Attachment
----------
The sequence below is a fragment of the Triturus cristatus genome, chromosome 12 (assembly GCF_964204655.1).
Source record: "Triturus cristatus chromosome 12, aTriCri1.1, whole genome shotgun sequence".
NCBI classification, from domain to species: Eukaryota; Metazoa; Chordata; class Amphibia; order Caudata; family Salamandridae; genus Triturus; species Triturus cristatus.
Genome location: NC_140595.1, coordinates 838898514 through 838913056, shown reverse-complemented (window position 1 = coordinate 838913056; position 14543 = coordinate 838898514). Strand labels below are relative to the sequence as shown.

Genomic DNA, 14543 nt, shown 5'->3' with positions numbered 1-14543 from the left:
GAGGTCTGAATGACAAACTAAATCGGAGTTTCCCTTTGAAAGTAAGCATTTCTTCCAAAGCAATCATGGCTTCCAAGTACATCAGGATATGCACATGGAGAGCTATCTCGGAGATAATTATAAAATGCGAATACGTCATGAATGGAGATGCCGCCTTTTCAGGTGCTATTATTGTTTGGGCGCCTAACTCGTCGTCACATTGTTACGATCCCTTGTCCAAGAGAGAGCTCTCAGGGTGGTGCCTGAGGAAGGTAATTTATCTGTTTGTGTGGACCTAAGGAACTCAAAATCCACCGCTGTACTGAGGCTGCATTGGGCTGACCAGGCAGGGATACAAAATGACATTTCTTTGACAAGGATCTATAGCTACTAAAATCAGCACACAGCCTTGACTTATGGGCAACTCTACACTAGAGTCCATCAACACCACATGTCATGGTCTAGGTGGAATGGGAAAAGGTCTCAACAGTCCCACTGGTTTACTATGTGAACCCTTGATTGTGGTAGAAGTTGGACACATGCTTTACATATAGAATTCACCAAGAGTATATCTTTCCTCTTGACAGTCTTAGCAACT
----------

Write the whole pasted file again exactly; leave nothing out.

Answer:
The sequence below is a fragment of the Triturus cristatus genome, chromosome 12 (assembly GCF_964204655.1).
Source record: "Triturus cristatus chromosome 12, aTriCri1.1, whole genome shotgun sequence".
NCBI classification, from domain to species: Eukaryota; Metazoa; Chordata; class Amphibia; order Caudata; family Salamandridae; genus Triturus; species Triturus cristatus.
Genome location: NC_140595.1, coordinates 838898514 through 838913056, shown reverse-complemented (window position 1 = coordinate 838913056; position 14543 = coordinate 838898514). Strand labels below are relative to the sequence as shown.

Genomic DNA, 14543 nt, shown 5'->3' with positions numbered 1-14543 from the left:
GAGGTCTGAATGACAAACTAAATCGGAGTTTCCCTTTGAAAGTAAGCATTTCTTCCAAAGCAATCATGGCTTCCAAGTACATCAGGATATGCACATGGAGAGCTATCTCGGAGATAATTATAAAATGCGAATACGTCATGAATGGAGATGCCGCCTTTTCAGGTGCTATTATTGTTTGGGCGCCTAACTCGTCGTCACATTGTTACGATCCCTTGTCCAAGAGAGAGCTCTCAGGGTGGTGCCTGAGGAAGGTAATTTATCTGTTTGTGTGGACCTAAGGAACTCAAAATCCACCGCTGTACTGAGGCTGCATTGGGCTGACCAGGCAGGGATACAAAATGACATTTCTTTGACAAGGATCTATAGCTACTAAAATCAGCACACAGCCTTGACTTATGGGCAACTCTACACTAGAGTCCATCAACACCACATGTCATGGTCTAGGTGGAATGGGAAAAGGTCTCAACAGTCCCACTGGTTTACTATGTGAACCCTTGATTGTGGTAGAAGTTGGACACATGCTTTACATATAGAATTCACCAAGAGTATATCTTTCCTCTTGACAGTCTTAGCAACT